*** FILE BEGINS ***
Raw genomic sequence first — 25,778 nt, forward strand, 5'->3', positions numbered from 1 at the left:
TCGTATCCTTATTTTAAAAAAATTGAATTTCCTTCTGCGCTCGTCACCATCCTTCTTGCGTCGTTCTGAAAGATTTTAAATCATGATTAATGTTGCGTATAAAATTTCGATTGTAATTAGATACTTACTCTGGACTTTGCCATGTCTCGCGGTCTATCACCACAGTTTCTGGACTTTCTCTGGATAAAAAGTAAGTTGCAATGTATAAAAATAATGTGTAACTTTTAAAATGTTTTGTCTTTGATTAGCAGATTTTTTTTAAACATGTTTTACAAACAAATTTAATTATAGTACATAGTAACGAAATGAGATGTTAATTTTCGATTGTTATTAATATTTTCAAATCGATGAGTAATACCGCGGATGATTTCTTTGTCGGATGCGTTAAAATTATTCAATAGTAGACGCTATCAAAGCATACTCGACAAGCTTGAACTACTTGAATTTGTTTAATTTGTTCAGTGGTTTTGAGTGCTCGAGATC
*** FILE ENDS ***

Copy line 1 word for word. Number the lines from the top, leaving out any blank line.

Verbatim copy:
Raw genomic sequence first — 25,778 nt, forward strand, 5'->3', positions numbered from 1 at the left: